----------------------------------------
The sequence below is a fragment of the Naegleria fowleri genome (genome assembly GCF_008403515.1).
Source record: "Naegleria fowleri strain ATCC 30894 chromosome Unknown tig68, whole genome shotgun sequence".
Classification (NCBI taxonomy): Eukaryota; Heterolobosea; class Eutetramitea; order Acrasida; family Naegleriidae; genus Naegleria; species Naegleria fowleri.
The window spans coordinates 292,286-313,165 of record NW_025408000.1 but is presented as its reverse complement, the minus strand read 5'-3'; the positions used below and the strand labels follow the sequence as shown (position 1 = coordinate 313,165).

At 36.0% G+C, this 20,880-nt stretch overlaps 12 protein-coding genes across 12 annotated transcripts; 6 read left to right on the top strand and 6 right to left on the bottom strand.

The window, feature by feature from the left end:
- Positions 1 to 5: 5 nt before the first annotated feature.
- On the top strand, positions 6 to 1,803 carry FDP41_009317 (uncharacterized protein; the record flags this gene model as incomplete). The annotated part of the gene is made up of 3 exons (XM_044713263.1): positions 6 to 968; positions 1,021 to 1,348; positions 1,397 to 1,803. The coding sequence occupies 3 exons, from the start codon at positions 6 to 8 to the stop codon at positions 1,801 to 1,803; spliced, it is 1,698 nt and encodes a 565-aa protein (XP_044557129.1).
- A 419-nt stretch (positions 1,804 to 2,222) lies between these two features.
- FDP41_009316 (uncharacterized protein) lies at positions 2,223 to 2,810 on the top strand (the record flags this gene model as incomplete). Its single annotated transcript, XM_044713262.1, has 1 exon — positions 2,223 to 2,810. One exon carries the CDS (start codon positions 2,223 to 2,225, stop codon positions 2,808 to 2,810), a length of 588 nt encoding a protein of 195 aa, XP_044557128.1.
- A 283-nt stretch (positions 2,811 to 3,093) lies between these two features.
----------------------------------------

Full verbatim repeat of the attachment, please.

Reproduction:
The sequence below is a fragment of the Naegleria fowleri genome (genome assembly GCF_008403515.1).
Source record: "Naegleria fowleri strain ATCC 30894 chromosome Unknown tig68, whole genome shotgun sequence".
Classification (NCBI taxonomy): Eukaryota; Heterolobosea; class Eutetramitea; order Acrasida; family Naegleriidae; genus Naegleria; species Naegleria fowleri.
The window spans coordinates 292,286-313,165 of record NW_025408000.1 but is presented as its reverse complement, the minus strand read 5'-3'; the positions used below and the strand labels follow the sequence as shown (position 1 = coordinate 313,165).

At 36.0% G+C, this 20,880-nt stretch overlaps 12 protein-coding genes across 12 annotated transcripts; 6 read left to right on the top strand and 6 right to left on the bottom strand.

The window, feature by feature from the left end:
- Positions 1 to 5: 5 nt before the first annotated feature.
- On the top strand, positions 6 to 1,803 carry FDP41_009317 (uncharacterized protein; the record flags this gene model as incomplete). The annotated part of the gene is made up of 3 exons (XM_044713263.1): positions 6 to 968; positions 1,021 to 1,348; positions 1,397 to 1,803. The coding sequence occupies 3 exons, from the start codon at positions 6 to 8 to the stop codon at positions 1,801 to 1,803; spliced, it is 1,698 nt and encodes a 565-aa protein (XP_044557129.1).
- A 419-nt stretch (positions 1,804 to 2,222) lies between these two features.
- FDP41_009316 (uncharacterized protein) lies at positions 2,223 to 2,810 on the top strand (the record flags this gene model as incomplete). Its single annotated transcript, XM_044713262.1, has 1 exon — positions 2,223 to 2,810. One exon carries the CDS (start codon positions 2,223 to 2,225, stop codon positions 2,808 to 2,810), a length of 588 nt encoding a protein of 195 aa, XP_044557128.1.
- A 283-nt stretch (positions 2,811 to 3,093) lies between these two features.